Elizabeth II wrote exceptions for herself in more than 160 British laws

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 Elizabeth II made exceptions to over 160 British laws

British Queen Elizabeth II has made exceptions for herself in more than 160 laws relating to various areas – from animal welfare to workers' rights, thus securing exceptional immunity compared to other Britons. This issue was investigated by The Guardian.

Legally, the British Queen is a public and private entity. Public face – this is Elizabeth II, she performs the functions of the head of state and is the owner of property prohibited for sale – for example, Buckingham Palace.

At the same time, a private person – Elizabeth Windsor – can buy and sell their property. These are, in particular, Sandringham and Balmoral Palaces. Elizabeth II as head of state cannot be held criminally or civilly liable, but Elizabeth Windsor – theoretically it can.

According to The Guardian, Elizabeth II has achieved a change in a number of laws in such a way as to provide herself as a private person with the greatest protection before the law – primarily in connection with the property that she owns.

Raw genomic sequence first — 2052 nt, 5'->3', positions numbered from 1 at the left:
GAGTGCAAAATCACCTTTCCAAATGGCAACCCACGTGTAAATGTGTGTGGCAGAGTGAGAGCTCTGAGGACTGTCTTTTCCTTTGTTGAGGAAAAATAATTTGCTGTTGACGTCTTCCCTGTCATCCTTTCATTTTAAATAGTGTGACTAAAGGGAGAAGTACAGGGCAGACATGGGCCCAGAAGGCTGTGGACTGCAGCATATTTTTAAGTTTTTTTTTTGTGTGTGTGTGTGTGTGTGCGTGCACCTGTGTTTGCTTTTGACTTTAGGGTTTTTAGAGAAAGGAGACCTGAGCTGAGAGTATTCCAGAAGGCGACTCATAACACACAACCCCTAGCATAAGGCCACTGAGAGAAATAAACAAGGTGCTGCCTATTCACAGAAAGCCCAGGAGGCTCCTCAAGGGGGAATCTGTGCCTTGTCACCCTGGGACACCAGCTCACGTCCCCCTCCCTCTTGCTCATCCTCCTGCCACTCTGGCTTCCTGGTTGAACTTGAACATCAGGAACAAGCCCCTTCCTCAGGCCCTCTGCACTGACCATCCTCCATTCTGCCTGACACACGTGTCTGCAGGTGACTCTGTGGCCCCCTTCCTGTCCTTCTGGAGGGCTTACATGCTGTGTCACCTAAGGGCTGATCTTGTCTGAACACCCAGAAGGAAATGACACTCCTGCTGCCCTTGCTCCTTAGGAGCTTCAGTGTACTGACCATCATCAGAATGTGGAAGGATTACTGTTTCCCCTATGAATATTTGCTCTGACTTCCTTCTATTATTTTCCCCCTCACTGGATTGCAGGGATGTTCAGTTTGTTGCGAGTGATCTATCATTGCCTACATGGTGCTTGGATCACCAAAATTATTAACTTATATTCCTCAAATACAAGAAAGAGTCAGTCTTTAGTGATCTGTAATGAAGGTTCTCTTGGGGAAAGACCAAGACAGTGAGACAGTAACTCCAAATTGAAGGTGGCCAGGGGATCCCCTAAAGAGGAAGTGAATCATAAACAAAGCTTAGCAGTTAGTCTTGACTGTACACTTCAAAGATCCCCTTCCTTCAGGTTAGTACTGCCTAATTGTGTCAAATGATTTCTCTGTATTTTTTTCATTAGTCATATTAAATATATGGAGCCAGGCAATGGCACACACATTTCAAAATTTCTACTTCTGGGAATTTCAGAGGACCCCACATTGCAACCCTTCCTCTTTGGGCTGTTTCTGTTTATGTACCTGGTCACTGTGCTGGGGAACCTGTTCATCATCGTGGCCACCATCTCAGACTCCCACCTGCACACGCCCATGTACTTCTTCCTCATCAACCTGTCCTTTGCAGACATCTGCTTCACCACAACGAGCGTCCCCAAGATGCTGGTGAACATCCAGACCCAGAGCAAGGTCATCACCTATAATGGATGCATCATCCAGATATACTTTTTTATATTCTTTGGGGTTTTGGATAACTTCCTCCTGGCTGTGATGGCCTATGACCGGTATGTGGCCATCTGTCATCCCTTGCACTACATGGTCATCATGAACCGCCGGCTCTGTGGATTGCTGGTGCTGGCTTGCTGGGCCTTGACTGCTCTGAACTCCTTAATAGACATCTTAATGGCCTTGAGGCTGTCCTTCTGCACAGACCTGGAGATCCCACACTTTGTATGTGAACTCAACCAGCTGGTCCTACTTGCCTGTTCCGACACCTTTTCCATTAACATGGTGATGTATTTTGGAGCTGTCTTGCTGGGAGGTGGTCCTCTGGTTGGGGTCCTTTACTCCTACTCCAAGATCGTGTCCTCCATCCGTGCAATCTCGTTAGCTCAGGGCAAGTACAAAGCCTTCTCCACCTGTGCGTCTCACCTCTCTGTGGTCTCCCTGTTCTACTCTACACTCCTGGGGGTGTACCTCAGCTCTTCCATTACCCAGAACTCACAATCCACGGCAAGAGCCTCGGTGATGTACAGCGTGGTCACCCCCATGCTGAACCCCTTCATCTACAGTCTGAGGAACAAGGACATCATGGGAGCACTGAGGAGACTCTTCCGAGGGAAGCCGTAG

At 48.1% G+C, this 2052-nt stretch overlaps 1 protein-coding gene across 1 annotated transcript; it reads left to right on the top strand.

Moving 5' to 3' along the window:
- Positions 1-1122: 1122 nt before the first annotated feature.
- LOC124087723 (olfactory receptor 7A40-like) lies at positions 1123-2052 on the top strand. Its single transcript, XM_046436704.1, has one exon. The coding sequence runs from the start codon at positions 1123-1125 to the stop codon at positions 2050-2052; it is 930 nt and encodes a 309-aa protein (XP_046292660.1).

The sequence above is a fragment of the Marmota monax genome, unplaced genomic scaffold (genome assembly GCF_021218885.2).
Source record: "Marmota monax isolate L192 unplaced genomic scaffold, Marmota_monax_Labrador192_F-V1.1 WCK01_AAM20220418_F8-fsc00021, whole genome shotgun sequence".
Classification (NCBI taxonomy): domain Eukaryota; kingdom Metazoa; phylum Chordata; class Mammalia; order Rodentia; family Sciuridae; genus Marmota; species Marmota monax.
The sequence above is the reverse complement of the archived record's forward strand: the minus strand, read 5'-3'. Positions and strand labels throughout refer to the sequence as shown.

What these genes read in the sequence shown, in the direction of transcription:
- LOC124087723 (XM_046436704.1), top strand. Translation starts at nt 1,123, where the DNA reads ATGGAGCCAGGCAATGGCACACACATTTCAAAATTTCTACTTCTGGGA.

For example, more than 30 laws state that the police cannot enter Sandringham or Balmoral Palace without the permission of the queen to investigate possible crimes – no other private landowner has this right.

Law enforcement must also ask permission from Elizabeth II to investigate possible violations of her salmon and trout farming in Balmoral.

Buckingham Palace and the UK government declined to elaborate on questions from The Guardian about the process of agreeing to legal exceptions. In particular, they did not answer whether the Queen or her representatives personally requested the amendments to the laws.

When Prince Charles becomes the King of Great Britain, most of the exceptions provided for by British laws for Elizabeth II will apply to him.< br />

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